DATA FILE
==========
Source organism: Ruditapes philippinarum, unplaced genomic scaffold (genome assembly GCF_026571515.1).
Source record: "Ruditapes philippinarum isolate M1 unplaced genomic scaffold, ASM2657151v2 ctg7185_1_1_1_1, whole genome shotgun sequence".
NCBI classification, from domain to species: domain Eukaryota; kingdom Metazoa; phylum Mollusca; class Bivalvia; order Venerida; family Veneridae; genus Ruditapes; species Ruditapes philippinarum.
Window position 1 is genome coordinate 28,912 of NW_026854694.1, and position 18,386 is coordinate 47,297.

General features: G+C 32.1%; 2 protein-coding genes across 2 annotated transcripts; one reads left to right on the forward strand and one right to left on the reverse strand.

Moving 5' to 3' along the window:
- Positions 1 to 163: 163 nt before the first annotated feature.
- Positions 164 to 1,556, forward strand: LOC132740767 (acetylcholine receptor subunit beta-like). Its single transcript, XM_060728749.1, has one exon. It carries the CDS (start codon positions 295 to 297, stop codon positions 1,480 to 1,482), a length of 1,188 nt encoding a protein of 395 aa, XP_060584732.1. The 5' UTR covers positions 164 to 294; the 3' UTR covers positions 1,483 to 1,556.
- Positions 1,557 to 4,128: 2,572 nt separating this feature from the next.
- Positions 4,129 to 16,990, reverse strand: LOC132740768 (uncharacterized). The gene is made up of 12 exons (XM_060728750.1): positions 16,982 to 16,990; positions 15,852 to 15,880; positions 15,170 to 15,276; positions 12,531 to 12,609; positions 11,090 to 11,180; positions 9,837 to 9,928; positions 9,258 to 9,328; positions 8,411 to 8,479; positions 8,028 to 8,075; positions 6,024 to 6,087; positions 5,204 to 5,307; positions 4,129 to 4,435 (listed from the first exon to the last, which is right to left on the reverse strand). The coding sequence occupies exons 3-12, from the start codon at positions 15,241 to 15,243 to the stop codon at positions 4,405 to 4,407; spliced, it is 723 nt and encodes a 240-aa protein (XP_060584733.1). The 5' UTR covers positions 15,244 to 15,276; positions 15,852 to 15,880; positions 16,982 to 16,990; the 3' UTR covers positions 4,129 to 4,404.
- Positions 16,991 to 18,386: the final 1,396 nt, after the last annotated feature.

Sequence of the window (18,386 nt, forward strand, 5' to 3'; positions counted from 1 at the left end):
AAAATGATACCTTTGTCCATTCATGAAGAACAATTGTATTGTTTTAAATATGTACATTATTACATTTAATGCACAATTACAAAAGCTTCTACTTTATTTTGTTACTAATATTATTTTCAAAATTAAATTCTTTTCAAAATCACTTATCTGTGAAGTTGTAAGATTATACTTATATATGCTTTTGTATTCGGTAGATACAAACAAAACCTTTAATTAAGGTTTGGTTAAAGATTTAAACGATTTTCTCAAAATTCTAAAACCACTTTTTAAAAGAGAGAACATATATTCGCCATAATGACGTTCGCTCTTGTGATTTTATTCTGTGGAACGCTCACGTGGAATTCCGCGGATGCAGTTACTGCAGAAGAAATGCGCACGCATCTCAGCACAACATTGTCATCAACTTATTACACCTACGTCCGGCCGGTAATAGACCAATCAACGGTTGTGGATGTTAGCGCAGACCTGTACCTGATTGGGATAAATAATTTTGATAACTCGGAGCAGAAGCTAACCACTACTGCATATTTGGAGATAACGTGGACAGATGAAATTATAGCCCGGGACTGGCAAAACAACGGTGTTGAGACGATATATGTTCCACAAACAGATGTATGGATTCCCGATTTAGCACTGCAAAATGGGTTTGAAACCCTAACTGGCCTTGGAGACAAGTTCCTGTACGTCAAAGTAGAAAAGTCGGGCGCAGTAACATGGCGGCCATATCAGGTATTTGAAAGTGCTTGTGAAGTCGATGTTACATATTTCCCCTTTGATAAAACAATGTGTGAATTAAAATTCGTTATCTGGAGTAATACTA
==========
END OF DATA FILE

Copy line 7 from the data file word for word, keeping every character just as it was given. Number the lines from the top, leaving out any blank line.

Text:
- Positions 1 to 163: 163 nt before the first annotated feature.